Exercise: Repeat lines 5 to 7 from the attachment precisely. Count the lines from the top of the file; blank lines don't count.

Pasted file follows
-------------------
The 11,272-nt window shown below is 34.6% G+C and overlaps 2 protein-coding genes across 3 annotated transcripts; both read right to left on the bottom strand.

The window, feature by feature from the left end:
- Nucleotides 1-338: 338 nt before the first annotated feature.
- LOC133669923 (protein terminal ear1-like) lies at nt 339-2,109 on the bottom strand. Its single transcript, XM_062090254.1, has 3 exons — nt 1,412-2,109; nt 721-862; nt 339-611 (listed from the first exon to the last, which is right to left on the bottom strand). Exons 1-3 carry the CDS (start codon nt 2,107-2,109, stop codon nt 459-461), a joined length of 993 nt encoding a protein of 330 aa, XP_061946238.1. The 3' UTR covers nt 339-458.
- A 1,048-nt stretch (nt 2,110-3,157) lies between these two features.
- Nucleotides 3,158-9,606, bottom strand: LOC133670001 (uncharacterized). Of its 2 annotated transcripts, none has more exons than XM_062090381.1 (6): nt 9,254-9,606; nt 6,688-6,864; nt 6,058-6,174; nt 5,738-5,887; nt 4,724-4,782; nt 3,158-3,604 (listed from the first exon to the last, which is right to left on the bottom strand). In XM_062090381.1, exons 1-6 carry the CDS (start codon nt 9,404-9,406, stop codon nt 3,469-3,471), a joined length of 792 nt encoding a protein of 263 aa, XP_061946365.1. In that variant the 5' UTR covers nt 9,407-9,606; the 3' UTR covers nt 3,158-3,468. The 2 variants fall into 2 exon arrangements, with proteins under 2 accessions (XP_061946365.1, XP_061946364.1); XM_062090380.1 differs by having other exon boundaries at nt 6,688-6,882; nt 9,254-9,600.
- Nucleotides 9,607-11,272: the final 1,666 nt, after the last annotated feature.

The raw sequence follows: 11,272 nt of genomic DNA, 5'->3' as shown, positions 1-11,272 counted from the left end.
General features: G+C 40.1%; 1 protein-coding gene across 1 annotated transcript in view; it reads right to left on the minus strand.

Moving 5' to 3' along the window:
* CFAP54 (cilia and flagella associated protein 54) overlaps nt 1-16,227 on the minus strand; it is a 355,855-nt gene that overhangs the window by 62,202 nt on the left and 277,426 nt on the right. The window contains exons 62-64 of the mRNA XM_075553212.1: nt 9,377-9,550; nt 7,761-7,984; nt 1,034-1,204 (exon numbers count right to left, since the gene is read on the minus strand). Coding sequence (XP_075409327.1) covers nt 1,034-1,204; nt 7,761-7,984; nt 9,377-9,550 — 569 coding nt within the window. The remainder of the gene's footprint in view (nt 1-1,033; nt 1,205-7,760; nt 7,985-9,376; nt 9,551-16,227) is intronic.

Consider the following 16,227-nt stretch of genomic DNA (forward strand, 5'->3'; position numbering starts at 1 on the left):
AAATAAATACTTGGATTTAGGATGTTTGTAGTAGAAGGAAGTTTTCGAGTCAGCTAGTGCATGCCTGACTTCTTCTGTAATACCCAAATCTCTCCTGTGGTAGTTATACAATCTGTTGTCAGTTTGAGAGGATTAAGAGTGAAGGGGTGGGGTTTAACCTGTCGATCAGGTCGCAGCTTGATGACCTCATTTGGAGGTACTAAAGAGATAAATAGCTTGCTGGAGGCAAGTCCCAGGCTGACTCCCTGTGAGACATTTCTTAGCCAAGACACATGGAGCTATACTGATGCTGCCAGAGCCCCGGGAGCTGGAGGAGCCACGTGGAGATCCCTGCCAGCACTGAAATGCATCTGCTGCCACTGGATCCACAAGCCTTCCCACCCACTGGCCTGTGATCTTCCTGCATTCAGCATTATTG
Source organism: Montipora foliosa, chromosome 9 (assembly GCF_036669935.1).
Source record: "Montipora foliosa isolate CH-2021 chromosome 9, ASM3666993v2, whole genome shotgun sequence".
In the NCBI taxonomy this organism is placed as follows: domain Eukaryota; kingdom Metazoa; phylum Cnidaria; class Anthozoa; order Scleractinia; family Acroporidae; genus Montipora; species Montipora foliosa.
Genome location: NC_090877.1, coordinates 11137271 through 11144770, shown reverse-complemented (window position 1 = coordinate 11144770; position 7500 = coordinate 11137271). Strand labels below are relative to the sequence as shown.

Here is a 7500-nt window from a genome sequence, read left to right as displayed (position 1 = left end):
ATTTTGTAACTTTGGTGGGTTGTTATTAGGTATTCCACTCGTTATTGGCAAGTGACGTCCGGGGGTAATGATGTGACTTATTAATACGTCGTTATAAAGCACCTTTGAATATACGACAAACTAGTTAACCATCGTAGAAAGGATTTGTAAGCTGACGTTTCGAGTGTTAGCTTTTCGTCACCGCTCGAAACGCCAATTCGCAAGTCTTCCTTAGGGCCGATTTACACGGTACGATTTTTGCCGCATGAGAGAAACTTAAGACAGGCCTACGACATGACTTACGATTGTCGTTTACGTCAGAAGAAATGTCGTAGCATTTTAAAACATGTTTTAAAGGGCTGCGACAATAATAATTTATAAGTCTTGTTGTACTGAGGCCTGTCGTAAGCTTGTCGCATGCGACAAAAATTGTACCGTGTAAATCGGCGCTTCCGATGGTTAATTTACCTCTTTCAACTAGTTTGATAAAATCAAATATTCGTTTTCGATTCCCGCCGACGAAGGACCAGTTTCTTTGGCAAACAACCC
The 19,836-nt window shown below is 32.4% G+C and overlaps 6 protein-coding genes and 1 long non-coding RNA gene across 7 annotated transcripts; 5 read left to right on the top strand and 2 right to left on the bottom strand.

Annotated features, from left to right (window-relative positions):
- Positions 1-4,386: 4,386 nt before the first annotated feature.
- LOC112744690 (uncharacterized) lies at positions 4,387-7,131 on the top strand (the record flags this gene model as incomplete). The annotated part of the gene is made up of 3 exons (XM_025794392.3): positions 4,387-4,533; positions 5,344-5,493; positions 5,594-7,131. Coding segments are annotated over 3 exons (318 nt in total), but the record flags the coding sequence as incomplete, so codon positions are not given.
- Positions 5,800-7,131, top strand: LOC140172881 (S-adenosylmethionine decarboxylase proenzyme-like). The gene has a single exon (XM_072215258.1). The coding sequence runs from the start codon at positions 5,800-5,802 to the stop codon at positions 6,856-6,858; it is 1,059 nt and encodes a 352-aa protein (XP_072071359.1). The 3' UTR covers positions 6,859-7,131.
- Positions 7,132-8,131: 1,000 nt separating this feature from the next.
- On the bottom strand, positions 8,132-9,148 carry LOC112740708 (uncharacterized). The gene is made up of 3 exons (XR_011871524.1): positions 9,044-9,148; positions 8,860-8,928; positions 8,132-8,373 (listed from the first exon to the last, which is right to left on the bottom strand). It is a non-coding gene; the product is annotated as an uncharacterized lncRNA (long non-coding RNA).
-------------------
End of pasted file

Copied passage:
- A 1,048-nt stretch (nt 2,110-3,157) lies between these two features.
- Nucleotides 3,158-9,606, bottom strand: LOC133670001 (uncharacterized). Of its 2 annotated transcripts, none has more exons than XM_062090381.1 (6): nt 9,254-9,606; nt 6,688-6,864; nt 6,058-6,174; nt 5,738-5,887; nt 4,724-4,782; nt 3,158-3,604 (listed from the first exon to the last, which is right to left on the bottom strand). In XM_062090381.1, exons 1-6 carry the CDS (start codon nt 9,404-9,406, stop codon nt 3,469-3,471), a joined length of 792 nt encoding a protein of 263 aa, XP_061946365.1. In that variant the 5' UTR covers nt 9,407-9,606; the 3' UTR covers nt 3,158-3,468. The 2 variants fall into 2 exon arrangements, with proteins under 2 accessions (XP_061946365.1, XP_061946364.1); XM_062090380.1 differs by having other exon boundaries at nt 6,688-6,882; nt 9,254-9,600.
- Nucleotides 9,607-11,272: the final 1,666 nt, after the last annotated feature.